Sunday, November 07, 2004


Historian joins treasure hunt


Shipwreck expert will help recover riches with Morton man in Ecuador

MORTON - When locally based treasure hunter Scott Heimdal returns to Ecuador to search for sunken Spanish galleons, he'll count perhaps the greatest living authority in that field of enterprise as a teammate.

"I'm going to make sure he finds the wreck" he seeks and probably others of its kind resting nearby, Robert Marx said this week. "I'm not a treasure hunter, I'm a treasure finder."

Marx, 71, of Indiatlantic, Fla., backs up that statement with a career resume that lists 3,000 historic shipwrecks discovered worldwide over five decades, including several of the richest treasure finds in the modern era of underwater exploration.

He literally wrote the "how-to" book on the subject, along with 58 others, including his recently published autobiography, "In the Wake of the Galleons." An accomplished shipwreck historian and archaeologist, Marx began his career in the military as director of the U.S. Marine Corps Diving School.

His role as an active collaborator with RSOperations LLC., (RSOPS) the company Heimdal has formed to recover treasures lost at sea hundreds of years ago, adds a boatload of skills and talents to the venture, Heimdal said.

In September, Heimdal, a Peoria native now living in Morton, went public with plans he and several RSOPS partners have made to search for sunken galleons in a 98-square-mile area off the coast of Ecuador in northwest South America.

With a contract bearing that country's permission and an agreement to evenly share whatever treasures are found, RSOPS is seeking about $500,000 from private investors to begin the work. The company's raised a quarter of that so far and, "I expect to be in Ecuador by January," Heimdal said.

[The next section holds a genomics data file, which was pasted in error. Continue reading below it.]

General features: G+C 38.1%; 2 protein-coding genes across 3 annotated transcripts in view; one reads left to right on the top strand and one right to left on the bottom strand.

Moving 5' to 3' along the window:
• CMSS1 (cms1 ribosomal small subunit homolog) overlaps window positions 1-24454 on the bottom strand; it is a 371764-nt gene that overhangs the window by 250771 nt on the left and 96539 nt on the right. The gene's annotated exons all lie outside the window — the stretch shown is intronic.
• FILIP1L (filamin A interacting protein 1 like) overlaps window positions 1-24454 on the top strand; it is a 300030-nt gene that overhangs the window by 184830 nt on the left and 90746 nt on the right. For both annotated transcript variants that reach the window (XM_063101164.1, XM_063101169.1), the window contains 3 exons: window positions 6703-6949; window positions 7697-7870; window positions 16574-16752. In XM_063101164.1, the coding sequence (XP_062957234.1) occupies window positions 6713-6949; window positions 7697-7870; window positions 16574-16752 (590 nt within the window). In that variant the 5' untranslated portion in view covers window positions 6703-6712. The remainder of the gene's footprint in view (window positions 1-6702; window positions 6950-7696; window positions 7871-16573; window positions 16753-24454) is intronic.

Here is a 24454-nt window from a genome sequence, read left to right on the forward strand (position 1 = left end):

Heimdal, 42, received nationwide attention 14 years ago when he was kidnapped by rebel guerrillas who crossed from neighboring Columbia into the Ecuadorian jungle, where Heimdal was helping to start a gold-mining company.
When the company's owner refused to pay a $1 million ransom, Heimdal's parents appealed to fellow Peorians, who donated about $100,000 that bought his release.

Like Marx, Heimdal has devoted his life to shipwreck discovery, with an emphasis on archaeological preservation of the finds. According to his research, RSOPS' search field holds the wreck of the Clarius, a galleon that sank in 1594 with millions of dollars in gold, silver and jewels and bound from present-day Peru to Panama, and then to Spain.

Now semi-retired, Marx said he joined RSOPS because he's "real confident" of Heimdal's research and of the investment company's legitimacy. He will add his own research and discovery expertise to the venture.

"Nobody's ever worked in that (RSOPS search) area that I know of and, believe me, I'd know," he said. "Before I go visit the angels, I need another big find under my belt."

Further information on RSOPS and Heimdal's search can be found at

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